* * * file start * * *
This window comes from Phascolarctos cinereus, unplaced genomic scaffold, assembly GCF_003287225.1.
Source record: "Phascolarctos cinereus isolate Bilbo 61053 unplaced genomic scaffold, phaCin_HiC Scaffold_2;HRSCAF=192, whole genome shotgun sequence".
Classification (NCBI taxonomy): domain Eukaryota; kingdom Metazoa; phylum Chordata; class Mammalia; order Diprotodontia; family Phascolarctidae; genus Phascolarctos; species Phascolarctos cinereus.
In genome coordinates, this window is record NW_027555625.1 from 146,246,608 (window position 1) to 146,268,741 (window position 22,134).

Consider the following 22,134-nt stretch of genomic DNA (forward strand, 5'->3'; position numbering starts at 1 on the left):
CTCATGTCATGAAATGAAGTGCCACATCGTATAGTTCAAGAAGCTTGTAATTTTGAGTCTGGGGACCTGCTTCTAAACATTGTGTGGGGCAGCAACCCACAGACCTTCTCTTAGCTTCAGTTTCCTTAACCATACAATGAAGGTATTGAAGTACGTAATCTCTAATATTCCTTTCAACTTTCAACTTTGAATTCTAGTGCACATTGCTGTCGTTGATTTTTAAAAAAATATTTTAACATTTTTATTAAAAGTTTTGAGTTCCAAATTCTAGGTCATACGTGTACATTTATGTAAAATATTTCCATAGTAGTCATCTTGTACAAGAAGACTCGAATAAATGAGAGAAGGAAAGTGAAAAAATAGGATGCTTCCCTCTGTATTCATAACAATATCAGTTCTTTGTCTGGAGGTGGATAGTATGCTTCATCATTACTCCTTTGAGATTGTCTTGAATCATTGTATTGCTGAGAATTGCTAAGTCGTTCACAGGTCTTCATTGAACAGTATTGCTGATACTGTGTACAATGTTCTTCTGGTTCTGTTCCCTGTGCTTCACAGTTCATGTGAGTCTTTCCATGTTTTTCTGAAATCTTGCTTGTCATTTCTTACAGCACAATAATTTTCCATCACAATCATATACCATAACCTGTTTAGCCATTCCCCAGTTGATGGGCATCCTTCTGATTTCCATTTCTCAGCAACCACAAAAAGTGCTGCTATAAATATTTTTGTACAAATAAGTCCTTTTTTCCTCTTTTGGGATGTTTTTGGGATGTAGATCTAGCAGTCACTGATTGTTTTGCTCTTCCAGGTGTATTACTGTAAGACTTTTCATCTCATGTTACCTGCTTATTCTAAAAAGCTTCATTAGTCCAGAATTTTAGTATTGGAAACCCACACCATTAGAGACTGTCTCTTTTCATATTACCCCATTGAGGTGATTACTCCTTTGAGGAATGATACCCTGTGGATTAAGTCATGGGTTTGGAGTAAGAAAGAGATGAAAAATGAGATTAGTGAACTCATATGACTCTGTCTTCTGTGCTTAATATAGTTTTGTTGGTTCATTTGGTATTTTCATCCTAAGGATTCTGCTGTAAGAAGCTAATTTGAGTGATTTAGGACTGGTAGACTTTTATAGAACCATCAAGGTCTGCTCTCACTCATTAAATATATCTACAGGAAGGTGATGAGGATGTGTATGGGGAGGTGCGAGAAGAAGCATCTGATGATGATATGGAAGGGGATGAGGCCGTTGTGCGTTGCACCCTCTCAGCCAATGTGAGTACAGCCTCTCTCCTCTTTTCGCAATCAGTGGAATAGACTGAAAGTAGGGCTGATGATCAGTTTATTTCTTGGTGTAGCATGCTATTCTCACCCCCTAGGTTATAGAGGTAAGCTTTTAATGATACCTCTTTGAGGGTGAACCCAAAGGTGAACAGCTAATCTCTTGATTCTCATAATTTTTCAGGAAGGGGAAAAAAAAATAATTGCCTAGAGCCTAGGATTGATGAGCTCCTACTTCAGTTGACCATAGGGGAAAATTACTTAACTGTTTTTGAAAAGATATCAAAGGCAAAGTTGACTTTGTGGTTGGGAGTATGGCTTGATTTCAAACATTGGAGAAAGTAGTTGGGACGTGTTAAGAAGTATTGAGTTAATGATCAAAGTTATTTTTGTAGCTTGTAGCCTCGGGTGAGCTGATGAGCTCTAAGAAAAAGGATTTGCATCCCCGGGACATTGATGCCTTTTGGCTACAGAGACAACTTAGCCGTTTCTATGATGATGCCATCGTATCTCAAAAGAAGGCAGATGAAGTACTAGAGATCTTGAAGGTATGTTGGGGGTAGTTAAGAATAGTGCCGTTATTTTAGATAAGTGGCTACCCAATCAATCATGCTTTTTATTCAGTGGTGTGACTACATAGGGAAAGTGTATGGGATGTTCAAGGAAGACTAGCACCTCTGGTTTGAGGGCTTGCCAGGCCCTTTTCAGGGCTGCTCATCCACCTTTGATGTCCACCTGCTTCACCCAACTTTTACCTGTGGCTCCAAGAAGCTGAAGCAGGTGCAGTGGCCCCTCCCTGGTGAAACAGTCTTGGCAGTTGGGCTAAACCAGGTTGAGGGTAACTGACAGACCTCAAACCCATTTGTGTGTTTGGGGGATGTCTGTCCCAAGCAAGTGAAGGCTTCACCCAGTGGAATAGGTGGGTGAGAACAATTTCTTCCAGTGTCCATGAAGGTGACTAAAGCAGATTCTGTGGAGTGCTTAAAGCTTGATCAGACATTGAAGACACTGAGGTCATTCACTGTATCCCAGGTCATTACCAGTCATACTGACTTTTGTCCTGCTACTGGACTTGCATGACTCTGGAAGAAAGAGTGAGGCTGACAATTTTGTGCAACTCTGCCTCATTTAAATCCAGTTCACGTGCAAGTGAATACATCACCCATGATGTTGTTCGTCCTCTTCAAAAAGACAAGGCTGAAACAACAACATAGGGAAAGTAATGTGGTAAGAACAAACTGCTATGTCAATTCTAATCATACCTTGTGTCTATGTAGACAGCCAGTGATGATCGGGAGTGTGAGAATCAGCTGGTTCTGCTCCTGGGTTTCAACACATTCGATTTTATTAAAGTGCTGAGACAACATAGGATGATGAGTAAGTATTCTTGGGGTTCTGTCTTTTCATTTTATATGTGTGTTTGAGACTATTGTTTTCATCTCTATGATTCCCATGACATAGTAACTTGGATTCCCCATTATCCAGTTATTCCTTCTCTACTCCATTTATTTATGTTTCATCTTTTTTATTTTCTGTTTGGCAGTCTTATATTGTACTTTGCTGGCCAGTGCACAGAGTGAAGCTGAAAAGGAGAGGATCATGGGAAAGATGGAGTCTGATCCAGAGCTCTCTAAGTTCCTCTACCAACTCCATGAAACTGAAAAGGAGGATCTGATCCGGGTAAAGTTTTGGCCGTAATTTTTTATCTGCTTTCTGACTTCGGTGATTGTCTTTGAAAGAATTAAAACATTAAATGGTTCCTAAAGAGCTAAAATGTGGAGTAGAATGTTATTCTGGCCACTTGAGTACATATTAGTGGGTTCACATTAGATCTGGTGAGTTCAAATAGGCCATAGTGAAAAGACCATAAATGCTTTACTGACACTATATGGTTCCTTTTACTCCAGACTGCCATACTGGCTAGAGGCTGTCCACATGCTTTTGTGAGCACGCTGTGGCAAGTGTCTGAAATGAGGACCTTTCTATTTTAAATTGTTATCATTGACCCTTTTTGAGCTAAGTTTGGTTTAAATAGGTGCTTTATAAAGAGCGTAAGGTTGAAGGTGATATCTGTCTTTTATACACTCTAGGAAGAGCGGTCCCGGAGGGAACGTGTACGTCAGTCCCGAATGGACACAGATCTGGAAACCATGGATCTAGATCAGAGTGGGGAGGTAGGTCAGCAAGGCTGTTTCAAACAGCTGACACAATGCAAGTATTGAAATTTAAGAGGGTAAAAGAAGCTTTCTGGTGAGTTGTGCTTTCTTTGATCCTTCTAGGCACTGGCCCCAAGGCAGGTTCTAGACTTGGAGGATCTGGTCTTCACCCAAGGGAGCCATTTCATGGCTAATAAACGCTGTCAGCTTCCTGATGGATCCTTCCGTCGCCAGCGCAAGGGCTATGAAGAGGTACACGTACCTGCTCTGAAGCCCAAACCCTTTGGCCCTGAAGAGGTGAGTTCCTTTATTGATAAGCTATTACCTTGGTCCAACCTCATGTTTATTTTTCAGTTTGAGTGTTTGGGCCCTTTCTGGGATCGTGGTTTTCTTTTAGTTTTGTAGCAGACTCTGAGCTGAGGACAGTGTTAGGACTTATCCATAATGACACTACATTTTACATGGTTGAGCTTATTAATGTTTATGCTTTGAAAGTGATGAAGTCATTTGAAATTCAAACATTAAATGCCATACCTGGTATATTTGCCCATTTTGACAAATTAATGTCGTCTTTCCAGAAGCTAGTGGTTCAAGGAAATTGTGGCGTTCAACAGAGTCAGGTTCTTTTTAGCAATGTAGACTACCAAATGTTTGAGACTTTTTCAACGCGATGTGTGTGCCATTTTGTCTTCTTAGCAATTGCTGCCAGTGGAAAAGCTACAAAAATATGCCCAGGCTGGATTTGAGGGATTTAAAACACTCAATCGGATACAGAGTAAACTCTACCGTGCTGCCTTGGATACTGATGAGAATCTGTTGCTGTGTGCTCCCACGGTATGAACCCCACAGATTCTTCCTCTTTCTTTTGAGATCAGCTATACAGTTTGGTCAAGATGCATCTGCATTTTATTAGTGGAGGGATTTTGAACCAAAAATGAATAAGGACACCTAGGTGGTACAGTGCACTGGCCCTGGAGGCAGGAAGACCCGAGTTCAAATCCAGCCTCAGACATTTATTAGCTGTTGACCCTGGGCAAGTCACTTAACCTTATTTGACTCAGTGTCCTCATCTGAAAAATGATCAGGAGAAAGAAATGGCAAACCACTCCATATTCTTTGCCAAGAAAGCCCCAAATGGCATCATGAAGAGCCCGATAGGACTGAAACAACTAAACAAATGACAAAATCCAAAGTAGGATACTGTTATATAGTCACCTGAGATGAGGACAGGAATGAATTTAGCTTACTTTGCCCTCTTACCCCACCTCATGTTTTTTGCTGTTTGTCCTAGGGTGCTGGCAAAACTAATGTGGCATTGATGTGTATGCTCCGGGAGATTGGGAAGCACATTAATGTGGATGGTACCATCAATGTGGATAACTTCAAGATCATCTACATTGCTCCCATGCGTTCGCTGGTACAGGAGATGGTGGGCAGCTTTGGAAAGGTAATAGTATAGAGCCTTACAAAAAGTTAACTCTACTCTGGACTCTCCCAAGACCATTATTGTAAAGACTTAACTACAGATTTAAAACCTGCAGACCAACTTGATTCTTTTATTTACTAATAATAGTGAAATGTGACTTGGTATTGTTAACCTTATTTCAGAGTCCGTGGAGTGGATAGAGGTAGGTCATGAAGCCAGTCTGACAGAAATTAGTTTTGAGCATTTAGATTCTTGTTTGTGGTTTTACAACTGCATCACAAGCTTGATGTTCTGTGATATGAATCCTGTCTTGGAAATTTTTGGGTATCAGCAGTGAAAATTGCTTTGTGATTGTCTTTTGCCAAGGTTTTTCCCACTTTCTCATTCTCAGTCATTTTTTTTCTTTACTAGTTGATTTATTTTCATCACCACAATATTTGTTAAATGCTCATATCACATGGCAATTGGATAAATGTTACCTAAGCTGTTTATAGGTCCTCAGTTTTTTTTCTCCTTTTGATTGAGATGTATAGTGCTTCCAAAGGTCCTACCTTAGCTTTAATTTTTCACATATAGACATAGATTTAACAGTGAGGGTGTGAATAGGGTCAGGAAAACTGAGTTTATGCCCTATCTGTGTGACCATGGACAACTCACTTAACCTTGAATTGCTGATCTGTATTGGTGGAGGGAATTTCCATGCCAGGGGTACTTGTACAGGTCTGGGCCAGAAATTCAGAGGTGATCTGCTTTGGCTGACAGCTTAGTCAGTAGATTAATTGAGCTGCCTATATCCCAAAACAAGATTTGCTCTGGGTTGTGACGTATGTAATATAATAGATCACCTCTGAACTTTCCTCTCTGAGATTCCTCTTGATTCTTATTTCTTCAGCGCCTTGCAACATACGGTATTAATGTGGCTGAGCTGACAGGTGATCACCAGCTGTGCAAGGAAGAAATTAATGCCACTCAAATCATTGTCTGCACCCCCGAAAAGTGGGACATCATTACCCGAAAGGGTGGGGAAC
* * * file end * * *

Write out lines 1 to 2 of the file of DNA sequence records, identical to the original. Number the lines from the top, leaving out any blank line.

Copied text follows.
This window comes from Phascolarctos cinereus, unplaced genomic scaffold, assembly GCF_003287225.1.
Source record: "Phascolarctos cinereus isolate Bilbo 61053 unplaced genomic scaffold, phaCin_HiC Scaffold_2;HRSCAF=192, whole genome shotgun sequence".